# Ski pressure control at first half of turn

To make good carved turn You of course need to put ski on edge but more importantly, to put pressure on the ski. Forces acting to skier arranged so that at second half of turn pressure apply to ski automatically. But in the first half of turn it should be given special attention for put pressure on ski.

I will try to give only the simple and undeniable moments like “Volga-river flows into the Caspian Sea” without complicated Phys-math analysis.

We will talk about the pressure on the ski. The study of slalom Atomics, “Atomic Redster FIS SL 15/16, become stiffer” showed that for reasonable bend of ski when all edge lead at surface it’s enough to apply no more than 20 kg force. It seems a very little if you stand on a flat surface or ride straight downhill on real slopes. However, not everybody ride with carved turns. Rather, even a small part can do it, even among advanced skiers. A large part uses short traverse across the slope, quick turn and then again short traverse. I will not focus on this, just want to say that it is not easy to make a circular turn on skis, despite the fact that the skis seems should do it automatically. However next, we will still consider the circular turns. It looks especially nice on fresh snow, because traces are clearly visible.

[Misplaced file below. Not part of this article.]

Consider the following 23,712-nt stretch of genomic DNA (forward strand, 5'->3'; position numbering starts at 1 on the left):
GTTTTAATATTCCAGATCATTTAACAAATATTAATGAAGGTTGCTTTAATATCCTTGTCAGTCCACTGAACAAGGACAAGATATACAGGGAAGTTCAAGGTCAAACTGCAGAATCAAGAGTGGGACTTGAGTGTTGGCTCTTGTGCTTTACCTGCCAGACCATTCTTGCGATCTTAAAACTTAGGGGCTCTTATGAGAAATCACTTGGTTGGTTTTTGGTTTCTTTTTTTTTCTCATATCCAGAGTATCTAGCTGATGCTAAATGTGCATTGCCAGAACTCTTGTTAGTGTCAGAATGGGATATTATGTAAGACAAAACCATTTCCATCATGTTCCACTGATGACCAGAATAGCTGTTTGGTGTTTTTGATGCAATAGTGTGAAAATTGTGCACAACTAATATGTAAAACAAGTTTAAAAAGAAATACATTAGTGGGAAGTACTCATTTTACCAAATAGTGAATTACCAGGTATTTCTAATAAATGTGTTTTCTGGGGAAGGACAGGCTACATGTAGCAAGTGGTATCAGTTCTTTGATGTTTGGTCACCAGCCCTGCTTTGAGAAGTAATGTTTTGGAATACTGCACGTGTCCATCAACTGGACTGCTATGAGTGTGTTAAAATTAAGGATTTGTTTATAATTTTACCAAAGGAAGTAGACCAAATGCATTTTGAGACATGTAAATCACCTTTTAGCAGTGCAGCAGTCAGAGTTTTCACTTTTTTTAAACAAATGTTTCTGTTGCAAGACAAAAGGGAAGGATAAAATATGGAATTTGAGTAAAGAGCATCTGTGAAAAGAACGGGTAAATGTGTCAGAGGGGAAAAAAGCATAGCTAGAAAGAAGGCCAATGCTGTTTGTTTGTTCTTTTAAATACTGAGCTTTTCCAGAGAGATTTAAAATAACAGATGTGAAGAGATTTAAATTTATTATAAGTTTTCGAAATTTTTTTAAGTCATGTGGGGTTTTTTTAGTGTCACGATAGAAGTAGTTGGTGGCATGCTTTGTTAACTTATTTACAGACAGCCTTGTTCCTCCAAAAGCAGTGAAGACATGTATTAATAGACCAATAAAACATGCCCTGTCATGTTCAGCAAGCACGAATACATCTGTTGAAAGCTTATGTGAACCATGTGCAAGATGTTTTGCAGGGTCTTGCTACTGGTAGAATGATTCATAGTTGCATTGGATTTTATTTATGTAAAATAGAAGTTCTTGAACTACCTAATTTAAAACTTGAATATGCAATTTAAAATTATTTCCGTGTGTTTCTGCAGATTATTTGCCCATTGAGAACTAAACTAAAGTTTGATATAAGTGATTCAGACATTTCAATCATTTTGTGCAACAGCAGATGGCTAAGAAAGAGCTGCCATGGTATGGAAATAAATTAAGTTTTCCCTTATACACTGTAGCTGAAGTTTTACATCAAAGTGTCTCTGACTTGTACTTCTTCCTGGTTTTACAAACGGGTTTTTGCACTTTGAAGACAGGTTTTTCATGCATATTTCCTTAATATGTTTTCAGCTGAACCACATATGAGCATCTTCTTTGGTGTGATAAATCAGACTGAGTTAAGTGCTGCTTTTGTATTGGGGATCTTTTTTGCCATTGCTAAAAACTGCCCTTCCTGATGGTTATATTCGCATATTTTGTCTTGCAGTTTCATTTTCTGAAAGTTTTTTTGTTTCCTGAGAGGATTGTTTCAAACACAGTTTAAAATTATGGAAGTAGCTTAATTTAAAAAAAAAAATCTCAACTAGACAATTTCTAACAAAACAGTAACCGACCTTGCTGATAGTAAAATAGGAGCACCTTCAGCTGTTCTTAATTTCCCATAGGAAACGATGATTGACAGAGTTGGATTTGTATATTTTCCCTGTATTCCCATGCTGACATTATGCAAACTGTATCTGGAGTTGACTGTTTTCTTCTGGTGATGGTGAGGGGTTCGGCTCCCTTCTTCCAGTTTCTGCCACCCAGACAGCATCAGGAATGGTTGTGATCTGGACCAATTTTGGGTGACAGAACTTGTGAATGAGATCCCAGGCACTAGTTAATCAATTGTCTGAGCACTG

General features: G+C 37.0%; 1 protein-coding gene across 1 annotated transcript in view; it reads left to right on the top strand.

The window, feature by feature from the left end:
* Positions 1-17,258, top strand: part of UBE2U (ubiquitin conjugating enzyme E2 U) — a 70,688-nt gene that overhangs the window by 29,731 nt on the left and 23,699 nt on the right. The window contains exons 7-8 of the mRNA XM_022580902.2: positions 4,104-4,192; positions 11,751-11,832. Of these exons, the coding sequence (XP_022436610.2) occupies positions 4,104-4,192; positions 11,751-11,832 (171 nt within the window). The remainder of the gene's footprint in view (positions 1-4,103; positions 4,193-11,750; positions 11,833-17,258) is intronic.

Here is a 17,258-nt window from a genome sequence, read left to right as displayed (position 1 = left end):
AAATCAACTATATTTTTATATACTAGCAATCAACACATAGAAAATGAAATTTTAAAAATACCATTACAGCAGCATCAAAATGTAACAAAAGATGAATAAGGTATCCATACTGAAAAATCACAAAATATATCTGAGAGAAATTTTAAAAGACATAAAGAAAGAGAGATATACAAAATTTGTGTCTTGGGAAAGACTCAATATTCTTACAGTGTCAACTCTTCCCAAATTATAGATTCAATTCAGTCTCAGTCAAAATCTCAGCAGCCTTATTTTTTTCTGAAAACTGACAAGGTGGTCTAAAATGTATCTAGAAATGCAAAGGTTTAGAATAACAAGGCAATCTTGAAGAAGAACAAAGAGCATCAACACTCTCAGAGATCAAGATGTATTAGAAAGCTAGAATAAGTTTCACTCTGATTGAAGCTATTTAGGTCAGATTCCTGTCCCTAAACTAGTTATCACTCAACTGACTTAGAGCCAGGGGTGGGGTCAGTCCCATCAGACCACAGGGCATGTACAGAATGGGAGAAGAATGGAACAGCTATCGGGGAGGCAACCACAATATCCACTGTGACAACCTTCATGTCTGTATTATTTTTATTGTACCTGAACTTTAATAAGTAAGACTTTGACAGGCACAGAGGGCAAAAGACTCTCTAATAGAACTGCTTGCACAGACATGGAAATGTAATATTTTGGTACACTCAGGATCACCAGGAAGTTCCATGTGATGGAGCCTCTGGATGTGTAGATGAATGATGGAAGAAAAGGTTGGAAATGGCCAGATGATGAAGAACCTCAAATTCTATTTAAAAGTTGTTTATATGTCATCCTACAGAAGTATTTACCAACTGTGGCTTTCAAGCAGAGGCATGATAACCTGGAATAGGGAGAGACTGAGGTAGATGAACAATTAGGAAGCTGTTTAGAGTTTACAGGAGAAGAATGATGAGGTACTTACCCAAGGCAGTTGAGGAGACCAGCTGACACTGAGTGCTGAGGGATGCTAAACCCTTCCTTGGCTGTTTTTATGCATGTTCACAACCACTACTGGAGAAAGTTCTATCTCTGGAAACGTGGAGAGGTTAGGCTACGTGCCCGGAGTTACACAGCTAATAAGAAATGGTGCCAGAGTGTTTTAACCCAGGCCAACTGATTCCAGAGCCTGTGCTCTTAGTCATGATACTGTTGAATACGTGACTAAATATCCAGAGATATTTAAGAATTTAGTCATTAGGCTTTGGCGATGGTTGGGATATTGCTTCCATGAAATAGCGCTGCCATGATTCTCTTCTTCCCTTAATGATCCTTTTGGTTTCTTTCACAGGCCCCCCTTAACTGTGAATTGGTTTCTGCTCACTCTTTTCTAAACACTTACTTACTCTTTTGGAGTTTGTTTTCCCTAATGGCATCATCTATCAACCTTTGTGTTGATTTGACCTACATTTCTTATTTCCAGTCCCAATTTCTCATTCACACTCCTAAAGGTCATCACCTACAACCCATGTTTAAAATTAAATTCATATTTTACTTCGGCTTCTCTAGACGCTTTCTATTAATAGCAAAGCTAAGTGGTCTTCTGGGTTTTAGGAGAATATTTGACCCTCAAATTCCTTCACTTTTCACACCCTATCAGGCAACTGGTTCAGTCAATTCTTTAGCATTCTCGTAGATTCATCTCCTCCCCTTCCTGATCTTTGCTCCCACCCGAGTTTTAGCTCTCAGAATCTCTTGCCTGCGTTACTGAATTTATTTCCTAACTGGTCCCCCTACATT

I prefer skiing on groomed slopes. Skier making pure carve turn is usually immediately recognisable, he looks like this:

Here is captured the second half of the turn when the skier is pressed to the curve with a few additional forces to his own weight.  Let us now consider the first half of the arc at which the skier will be a little bit later from moment of the photo, immediately after the edge change. For simplicity, we will not take into account the effect of centrifugal force, parametric resonance (swing), etc. Leaving only the gravity.

Let’s see how it will look on the arcs of the two semi-circles with a segment of traverse across slope.

Semicircle of radius of 10 meters, the length between them is also 10 meters. Red marked descent straight down without turning, length of it is 40 meters. Then put this pattern on a slope with a gradient of 30% (to 100 meters of length 30 meters height difference). It will look something like this:

If a skier rides straight down (the red line), he goes from a hill with a constant slope of 30%. Let us now consider the motion of the skier along the arcs. First he goes almost across the piste, respectively, the slope is close to zero. Then the slope gradually rises to 30%, then gradually decreased, but the skier goes down all the time. This zone is marked in green. Then again, the skier travels across a slope with a gradient of zero. That is, effective slope of the hill is changed, while the path is increased compared with the descent in a straight line. More precisely, if to “deploy” the path of the skier we obtain relief of this descent like this: